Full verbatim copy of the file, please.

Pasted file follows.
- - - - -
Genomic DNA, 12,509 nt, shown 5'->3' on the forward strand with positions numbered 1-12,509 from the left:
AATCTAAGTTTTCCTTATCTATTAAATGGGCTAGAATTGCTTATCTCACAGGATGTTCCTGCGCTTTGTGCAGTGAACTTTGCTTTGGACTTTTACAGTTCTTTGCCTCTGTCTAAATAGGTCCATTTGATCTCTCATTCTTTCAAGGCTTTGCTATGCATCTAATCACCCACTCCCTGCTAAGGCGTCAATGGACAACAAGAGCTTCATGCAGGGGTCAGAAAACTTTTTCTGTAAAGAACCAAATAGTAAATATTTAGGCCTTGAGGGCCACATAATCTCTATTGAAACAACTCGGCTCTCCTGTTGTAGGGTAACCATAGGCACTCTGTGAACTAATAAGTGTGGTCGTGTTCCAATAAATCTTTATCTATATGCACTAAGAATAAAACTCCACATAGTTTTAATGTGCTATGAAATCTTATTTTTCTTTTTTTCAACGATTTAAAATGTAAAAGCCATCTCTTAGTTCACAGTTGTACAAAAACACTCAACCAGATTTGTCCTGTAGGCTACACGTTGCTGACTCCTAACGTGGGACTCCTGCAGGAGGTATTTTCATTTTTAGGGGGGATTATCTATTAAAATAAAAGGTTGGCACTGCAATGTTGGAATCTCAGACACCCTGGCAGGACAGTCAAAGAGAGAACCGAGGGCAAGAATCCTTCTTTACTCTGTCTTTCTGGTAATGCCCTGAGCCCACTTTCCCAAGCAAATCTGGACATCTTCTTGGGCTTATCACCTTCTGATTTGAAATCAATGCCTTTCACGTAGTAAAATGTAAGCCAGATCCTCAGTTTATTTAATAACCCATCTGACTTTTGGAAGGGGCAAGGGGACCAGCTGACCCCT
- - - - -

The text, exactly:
Genomic DNA, 12,509 nt, shown 5'->3' on the forward strand with positions numbered 1-12,509 from the left:
AATCTAAGTTTTCCTTATCTATTAAATGGGCTAGAATTGCTTATCTCACAGGATGTTCCTGCGCTTTGTGCAGTGAACTTTGCTTTGGACTTTTACAGTTCTTTGCCTCTGTCTAAATAGGTCCATTTGATCTCTCATTCTTTCAAGGCTTTGCTATGCATCTAATCACCCACTCCCTGCTAAGGCGTCAATGGACAACAAGAGCTTCATGCAGGGGTCAGAAAACTTTTTCTGTAAAGAACCAAATAGTAAATATTTAGGCCTTGAGGGCCACATAATCTCTATTGAAACAACTCGGCTCTCCTGTTGTAGGGTAACCATAGGCACTCTGTGAACTAATAAGTGTGGTCGTGTTCCAATAAATCTTTATCTATATGCACTAAGAATAAAACTCCACATAGTTTTAATGTGCTATGAAATCTTATTTTTCTTTTTTTCAACGATTTAAAATGTAAAAGCCATCTCTTAGTTCACAGTTGTACAAAAACACTCAACCAGATTTGTCCTGTAGGCTACACGTTGCTGACTCCTAACGTGGGACTCCTGCAGGAGGTATTTTCATTTTTAGGGGGGATTATCTATTAAAATAAAAGGTTGGCACTGCAATGTTGGAATCTCAGACACCCTGGCAGGACAGTCAAAGAGAGAACCGAGGGCAAGAATCCTTCTTTACTCTGTCTTTCTGGTAATGCCCTGAGCCCACTTTCCCAAGCAAATCTGGACATCTTCTTGGGCTTATCACCTTCTGATTTGAAATCAATGCCTTTCACGTAGTAAAATGTAAGCCAGATCCTCAGTTTATTTAATAACCCATCTGACTTTTGGAAGGGGCAAGGGGACCAGCTGACCCCT